MATHIAS CORMANN: The GST is a State’s tax. It was introduced as a revenue source for the States and Territories and these are matters that are considered through the Council of Australian Governments. What we have announced today is the fact that we have asked the Productivity Commission, the National Productivity Commission to do some very important work in assessing the impact of GST sharing arrangements on national productivity and economic growth. We cannot pre-empt what the findings of that inquiry will be. Subject to the findings of that inquiry there will be further considerations following on from that, which will lead to certain outcomes at that point in time. We cannot pre-empt what the Productivity Commission will find and what the Productivity Commission may ultimately recommend. 

QUESTION: The concerns from WA have been there for some time, what has changed? Has it been the most recent distribution, I mean the fact that the WA share has dropped by so much?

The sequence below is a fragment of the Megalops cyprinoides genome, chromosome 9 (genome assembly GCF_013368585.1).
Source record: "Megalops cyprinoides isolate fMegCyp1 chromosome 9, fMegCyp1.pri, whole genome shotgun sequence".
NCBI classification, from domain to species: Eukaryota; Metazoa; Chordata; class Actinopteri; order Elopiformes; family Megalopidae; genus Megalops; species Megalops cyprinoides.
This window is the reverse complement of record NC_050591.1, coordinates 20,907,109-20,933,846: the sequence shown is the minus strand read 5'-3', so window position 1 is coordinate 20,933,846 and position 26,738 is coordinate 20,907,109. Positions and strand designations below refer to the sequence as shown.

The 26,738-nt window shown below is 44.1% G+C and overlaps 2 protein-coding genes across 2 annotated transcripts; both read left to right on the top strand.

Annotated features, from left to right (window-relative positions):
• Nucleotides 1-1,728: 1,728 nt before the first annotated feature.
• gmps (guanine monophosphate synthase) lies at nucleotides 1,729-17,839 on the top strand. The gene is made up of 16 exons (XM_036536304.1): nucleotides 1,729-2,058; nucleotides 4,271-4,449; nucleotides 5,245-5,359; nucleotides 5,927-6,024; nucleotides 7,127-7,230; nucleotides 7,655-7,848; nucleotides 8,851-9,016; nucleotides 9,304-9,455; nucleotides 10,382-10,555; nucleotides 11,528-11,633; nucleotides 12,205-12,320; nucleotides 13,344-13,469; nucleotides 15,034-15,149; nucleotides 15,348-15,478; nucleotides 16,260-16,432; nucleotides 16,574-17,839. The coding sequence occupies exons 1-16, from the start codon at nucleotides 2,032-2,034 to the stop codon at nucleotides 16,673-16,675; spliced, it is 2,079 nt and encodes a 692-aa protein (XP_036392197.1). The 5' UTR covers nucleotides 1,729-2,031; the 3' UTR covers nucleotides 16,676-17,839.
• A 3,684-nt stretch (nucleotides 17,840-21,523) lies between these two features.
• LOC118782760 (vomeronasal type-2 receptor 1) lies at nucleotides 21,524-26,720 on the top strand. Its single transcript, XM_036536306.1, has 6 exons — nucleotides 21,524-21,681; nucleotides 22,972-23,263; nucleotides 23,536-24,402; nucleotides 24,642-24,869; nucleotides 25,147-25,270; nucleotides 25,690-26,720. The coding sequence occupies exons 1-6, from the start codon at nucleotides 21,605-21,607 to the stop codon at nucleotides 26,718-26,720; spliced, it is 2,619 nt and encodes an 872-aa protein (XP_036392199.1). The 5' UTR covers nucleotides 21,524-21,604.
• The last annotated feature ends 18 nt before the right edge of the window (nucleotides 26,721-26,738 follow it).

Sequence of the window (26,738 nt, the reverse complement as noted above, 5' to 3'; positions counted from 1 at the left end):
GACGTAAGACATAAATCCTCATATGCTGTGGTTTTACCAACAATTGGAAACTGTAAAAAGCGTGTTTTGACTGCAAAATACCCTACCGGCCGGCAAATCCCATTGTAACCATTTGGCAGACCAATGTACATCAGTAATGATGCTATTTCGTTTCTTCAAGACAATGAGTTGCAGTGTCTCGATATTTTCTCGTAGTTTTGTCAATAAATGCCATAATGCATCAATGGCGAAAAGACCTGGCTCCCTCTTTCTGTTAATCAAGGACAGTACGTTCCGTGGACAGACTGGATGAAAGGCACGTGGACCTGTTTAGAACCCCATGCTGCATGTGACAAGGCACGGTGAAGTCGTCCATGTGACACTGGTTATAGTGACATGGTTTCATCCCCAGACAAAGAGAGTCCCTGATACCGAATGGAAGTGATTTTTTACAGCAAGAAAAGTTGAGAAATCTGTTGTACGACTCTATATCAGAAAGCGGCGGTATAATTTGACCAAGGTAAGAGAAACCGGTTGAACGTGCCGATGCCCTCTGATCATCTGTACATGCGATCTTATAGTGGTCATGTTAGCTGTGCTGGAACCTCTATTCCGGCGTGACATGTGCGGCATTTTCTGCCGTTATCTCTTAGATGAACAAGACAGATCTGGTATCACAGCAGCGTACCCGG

MATHIAS CORMANN: Well it has actually increased this year. It has increased from 30 cents in the dollar or there abouts to 34 cents in the dollar, though the expectation was that it would have increased to 38 cents in the dollar. The Australian Government, the Federal Government has been on the record for some time as acknowledging that the WA share of the GST is unacceptably low. That is why over the last two financial years we have made so called GST top up payments to Western Australia, supporting specific infrastructure projects here in Western Australia. That is a payment that we will again be making this year. But that was always just a short term initiative, which we always said needed to be complemented by more medium to long term reform efforts. The Productivity Commission work is going to be an important additional input into that consideration. What the Prime Minister has set out here in Western Australia back in August last year is an important part of that process too, exploring with other States and Territories the establishment of a floor, once Western Australia has again exceeded certain levels.